Introducing a new site I’m working on: Tea and Mai. 🙂 Now that I’m regularly attending a tea class and seriously inspired to learn about tea, I figure that I should write down what I learn instead of trying to memorize everything in vain. Consider it also my little contribution to the environment by going paperless. 😉 Why make a new site? Because I don’t want to turn Flavor Boulevard into chock-fulls of yellow-tinted drinks. On relevant occasions there will be posts shared on both sites though, such as this one in the picture above: a post on a few Blooming Teas.
Rice comes as a side dish at Renee’s Place on Solano. I can’t imagine anyone eating orange scallop (it’s like orange chicken, but with scallop) and lion’s head meatball without rice, but whatever, it could just be because I’m Asian. But 3 dollars for what seems to be a cup of rice is just too far. The rice is dry and fluffy and nicely done alright, but *three* dollars? Originally, Kristen and I planned on a Japanese dinner, but it was too crowded and we didn’t have reservation. Then we got on the bus for Korean, but the long line also shied us away… to the Chinese place next door. The bamboo-themed decoration is quite pleasing. They also have the most beautiful bamboo chopsticks I’ve ever seen: Continue reading The most expensive white rice ever
… with English subtitles. It’s no secret that I’ve been into tea recently, and the interest is going to last for a while. Just in time for my mini-presentation in the Korean class, the topic was open, and I chose tea. Vietnamese tea, to be precise. Neither my Korean is good enough nor my tea knowledge is broad enough to give a more detailed slideshow, but it’s a start. Both will come, in time. 🙂 The title of the slideshow is “Vietnamese Tea”. I have no idea how bad my Korean pronunciation is, so I’ll just pretend that I don’t sound all *that* bad. 😉 I can understand myself, with the subtitles. 😉 Continue reading Four-minute Vienamese tea talk, in Korean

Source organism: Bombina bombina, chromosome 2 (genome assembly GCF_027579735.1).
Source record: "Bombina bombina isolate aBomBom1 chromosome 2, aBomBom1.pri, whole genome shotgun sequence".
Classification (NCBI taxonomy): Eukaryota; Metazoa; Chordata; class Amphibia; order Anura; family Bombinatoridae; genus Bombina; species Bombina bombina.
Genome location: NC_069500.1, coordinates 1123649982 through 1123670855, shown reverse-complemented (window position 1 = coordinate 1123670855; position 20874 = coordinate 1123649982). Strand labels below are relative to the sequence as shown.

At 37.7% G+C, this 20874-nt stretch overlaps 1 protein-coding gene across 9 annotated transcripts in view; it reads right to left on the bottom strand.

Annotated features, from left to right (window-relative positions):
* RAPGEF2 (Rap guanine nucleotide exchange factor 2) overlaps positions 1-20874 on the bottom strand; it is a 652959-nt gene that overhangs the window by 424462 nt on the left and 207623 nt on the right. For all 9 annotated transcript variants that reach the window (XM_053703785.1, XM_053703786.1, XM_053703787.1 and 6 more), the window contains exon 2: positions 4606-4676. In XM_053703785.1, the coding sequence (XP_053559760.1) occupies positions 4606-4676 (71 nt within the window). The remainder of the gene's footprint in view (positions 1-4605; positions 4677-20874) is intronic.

Going to the Waterbar on a nice-weathered Saturday afternoon is a silly idea: everybody and their twice-removed cousins are also hawking for the same precious seats around the bar to get the 1-dollar featured oysters. It’s crowded. Very crowded. It’s like parking in San Francisco. Mr. Global Eats recommended the place during the weekdays, I heeded not his advice and here we were, standing fidgetily, looking awkwardly at people eating oysters, hoping to stare them out of their seats. A couple finished their lunch date; we three hopped in before the server could even wipe the table clean. Today’s featured victim was the Cove Miyagi, a California native with a “clean lettuce flavor”. The first time I was ever fooled by the juicy appearance of a raw bivalve (an oyster) to eat one, I had to gather every ounce of self control in me to swallow it down. The second time was a raw clam, and it wasn’t a whole lot better, but I knew what to expect. Today was actually the third time, and I had more than one oyster, so I’m proud of myself. Something […]
Continue reading At the Waterbar
Between 4 and 6 PM today was the most interesting 2 hours I’ve had this week, and also the most effortless educational experience I’ve had in a long time. That’s how the Korean tea ceremony is meant to be, as I’ve learned: formal but relaxing, and ceremonious but natural. The rules are rather simple to get acquainted to, the movements make sense, and just watching made my mind feel nothing but calmly pleasant. The kind of pleasant feeling one would get gazing off into space alone, on a grassy hillside, on a cloudy day. Now for the logistics. Inje University‘s Traditional Korean Tea Society (TKTS) gave a 2-hour presentation at Berkeley today as part of the “Dew of Wisdom” tour, Stanford and California State University got their tea before us. During the first 40 minutes, the students of TKTS demonstrated two types of tea ceremonies, both accompanied by the slow, deep, hardy rhythm of a 6-string zither 거문고 (geomungo). The first type, 들차회 (deulchahue), is to be enjoyed with friends and relatives outdoor during spring and autumn. The setting is lighthearted, the purpose is to relax and to appreciate nature, […]
Continue reading Two hours with Korean tea ceremony
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